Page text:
Spencer, who lived in England, eagerly followed the work of the natural scientist
Charles Darwin (1809-1882). Darwin's theory of biological evolution held that a species changes physically over many generations as it adapts to the natural environment. Spencer incorrectly applied Darwin's theory to the operation of society, which does not operate according to biological principles. In Spencer's distorted view, society became the "jungle," with the "fittest" people rising to wealth and the "failures" sinking into miserable poverty.
It is no surprise that Spencer's views, as wrong as they were, were popular among the rising U.S. industrialists of the day. John D. Rockefeller (1839-1937), who made a vast fortune building the oil industry, recited Spencer's "social gospel" to young children in Sunday school. As Rockefeller saw it, the growth of giant corporations - and the astrounding wealth of their owners - was merely the result of the survival of the fittest, a basic fact of nature. Neither Spencer nor Rockefeller had much sympathy for the poor, seeing poverty as evidence of individuals' failing to measure up in a competitive world. Spencer opposed social welfare programs because he thgouth they penalized society's "best" people (through taxews) and rewarded its "worst" members (through welfare benefits). By incorrectly yusing Darwin's theory, the rich could turn their backs on everyone else, assuming that the existing inequality was inevitable and somehow "natural".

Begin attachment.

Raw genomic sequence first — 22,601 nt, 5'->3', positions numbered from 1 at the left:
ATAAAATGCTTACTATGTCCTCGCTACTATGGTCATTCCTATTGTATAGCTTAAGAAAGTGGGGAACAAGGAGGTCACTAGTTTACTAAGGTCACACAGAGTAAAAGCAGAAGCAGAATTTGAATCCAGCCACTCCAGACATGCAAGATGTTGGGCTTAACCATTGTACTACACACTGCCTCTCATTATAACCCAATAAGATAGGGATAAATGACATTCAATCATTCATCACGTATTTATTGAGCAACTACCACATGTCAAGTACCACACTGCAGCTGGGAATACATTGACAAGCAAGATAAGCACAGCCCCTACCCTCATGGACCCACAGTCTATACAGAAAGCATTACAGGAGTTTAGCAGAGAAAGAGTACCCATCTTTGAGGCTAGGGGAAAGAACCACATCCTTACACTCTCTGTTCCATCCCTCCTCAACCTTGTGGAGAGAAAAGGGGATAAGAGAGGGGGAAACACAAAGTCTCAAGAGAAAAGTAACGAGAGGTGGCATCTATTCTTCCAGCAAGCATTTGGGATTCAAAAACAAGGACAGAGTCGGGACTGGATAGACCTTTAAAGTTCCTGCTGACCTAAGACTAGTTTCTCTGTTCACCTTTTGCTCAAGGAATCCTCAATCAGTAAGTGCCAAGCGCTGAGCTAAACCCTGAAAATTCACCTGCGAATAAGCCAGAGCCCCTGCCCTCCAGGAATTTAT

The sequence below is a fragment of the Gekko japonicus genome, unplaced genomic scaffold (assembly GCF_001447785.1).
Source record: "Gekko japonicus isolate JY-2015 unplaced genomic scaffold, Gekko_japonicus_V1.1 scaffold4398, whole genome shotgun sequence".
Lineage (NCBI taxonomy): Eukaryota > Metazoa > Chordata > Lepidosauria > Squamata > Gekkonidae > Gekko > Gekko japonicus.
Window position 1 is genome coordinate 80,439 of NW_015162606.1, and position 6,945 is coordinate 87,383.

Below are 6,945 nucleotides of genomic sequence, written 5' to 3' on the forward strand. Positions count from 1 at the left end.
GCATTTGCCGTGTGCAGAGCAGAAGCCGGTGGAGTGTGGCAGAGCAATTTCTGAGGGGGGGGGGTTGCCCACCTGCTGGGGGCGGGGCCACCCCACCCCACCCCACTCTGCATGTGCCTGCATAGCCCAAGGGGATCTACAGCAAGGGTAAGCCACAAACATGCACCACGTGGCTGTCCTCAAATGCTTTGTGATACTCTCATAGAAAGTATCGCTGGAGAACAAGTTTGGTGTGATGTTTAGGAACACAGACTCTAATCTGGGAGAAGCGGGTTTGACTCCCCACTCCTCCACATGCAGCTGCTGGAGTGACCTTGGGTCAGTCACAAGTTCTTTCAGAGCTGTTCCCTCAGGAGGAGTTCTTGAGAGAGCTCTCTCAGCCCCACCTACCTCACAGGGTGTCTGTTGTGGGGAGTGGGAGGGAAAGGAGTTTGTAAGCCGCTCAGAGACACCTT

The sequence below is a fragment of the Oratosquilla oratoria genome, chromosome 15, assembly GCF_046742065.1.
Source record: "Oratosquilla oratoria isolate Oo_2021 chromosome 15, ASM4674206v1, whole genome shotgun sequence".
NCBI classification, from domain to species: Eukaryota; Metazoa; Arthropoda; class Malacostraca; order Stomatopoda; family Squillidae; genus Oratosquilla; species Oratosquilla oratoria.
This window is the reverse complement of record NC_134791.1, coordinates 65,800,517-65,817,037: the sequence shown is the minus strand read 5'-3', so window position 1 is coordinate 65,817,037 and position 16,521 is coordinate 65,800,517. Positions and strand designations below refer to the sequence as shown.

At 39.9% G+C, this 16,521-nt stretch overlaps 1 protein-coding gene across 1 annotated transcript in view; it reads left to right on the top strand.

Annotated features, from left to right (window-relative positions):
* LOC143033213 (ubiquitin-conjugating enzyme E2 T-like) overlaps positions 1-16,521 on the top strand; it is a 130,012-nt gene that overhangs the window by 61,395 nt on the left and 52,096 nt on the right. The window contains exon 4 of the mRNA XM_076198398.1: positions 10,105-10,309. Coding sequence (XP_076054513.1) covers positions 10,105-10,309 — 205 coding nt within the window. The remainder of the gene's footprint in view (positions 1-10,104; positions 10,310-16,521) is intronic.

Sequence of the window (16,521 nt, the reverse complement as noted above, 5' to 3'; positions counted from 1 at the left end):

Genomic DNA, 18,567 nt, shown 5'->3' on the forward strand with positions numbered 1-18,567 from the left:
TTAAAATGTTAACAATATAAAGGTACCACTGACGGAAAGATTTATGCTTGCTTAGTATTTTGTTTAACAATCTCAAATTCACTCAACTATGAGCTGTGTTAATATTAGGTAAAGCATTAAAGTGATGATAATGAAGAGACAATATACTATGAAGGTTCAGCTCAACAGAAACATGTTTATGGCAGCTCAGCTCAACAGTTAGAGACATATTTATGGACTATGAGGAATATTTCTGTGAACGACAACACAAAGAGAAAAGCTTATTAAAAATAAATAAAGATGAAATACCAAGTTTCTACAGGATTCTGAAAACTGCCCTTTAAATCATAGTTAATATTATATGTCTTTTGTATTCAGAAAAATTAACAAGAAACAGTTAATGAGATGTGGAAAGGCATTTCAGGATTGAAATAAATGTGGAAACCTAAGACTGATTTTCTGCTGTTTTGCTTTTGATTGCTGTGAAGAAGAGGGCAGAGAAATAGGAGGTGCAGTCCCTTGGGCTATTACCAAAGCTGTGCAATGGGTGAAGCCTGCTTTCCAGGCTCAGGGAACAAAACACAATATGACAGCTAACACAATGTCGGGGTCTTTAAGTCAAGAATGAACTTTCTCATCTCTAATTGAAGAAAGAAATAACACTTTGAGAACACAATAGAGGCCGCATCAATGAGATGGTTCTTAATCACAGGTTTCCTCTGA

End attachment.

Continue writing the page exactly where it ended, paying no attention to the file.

Today, sociologists point out that our society is far from a meritocracy, as Spencer claimed. And it is not the case that companies or individuals who generate lots of money necessarily benefit society. The people who made hundreds of millions of dollars selling sub-prime mortgages in everyone, But Spencer's view that the "fittest" rise to the top remains widespread in our very unequal and individualist culture.
What Do You Think?
1. Why do you think Spencer's ideas are still, popular in the United States today?